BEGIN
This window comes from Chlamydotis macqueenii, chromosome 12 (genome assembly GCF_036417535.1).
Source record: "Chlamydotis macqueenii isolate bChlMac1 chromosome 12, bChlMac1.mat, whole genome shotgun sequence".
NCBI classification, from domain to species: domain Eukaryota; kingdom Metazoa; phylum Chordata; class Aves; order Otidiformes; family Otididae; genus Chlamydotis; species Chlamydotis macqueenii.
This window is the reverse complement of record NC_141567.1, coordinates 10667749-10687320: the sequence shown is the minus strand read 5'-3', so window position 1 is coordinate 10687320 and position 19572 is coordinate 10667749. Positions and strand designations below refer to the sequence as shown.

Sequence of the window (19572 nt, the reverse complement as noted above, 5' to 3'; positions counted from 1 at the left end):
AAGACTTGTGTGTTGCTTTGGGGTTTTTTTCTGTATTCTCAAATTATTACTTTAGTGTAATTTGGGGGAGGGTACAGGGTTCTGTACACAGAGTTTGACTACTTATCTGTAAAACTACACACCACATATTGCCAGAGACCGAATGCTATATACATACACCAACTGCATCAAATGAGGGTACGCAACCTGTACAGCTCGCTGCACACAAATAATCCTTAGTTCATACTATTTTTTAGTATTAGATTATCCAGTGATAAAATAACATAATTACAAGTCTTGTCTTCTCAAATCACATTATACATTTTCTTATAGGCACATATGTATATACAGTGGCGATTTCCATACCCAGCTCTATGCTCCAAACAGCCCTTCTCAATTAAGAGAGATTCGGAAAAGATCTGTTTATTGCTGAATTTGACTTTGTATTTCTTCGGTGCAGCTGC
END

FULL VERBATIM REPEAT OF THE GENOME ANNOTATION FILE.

This window comes from Chlamydotis macqueenii, chromosome 12 (genome assembly GCF_036417535.1).
Source record: "Chlamydotis macqueenii isolate bChlMac1 chromosome 12, bChlMac1.mat, whole genome shotgun sequence".
NCBI classification, from domain to species: domain Eukaryota; kingdom Metazoa; phylum Chordata; class Aves; order Otidiformes; family Otididae; genus Chlamydotis; species Chlamydotis macqueenii.
This window is the reverse complement of record NC_141567.1, coordinates 10667749-10687320: the sequence shown is the minus strand read 5'-3', so window position 1 is coordinate 10687320 and position 19572 is coordinate 10667749. Positions and strand designations below refer to the sequence as shown.

Sequence of the window (19572 nt, the reverse complement as noted above, 5' to 3'; positions counted from 1 at the left end):
AAGACTTGTGTGTTGCTTTGGGGTTTTTTTCTGTATTCTCAAATTATTACTTTAGTGTAATTTGGGGGAGGGTACAGGGTTCTGTACACAGAGTTTGACTACTTATCTGTAAAACTACACACCACATATTGCCAGAGACCGAATGCTATATACATACACCAACTGCATCAAATGAGGGTACGCAACCTGTACAGCTCGCTGCACACAAATAATCCTTAGTTCATACTATTTTTTAGTATTAGATTATCCAGTGATAAAATAACATAATTACAAGTCTTGTCTTCTCAAATCACATTATACATTTTCTTATAGGCACATATGTATATACAGTGGCGATTTCCATACCCAGCTCTATGCTCCAAACAGCCCTTCTCAATTAAGAGAGATTCGGAAAAGATCTGTTTATTGCTGAATTTGACTTTGTATTTCTTCGGTGCAGCTGC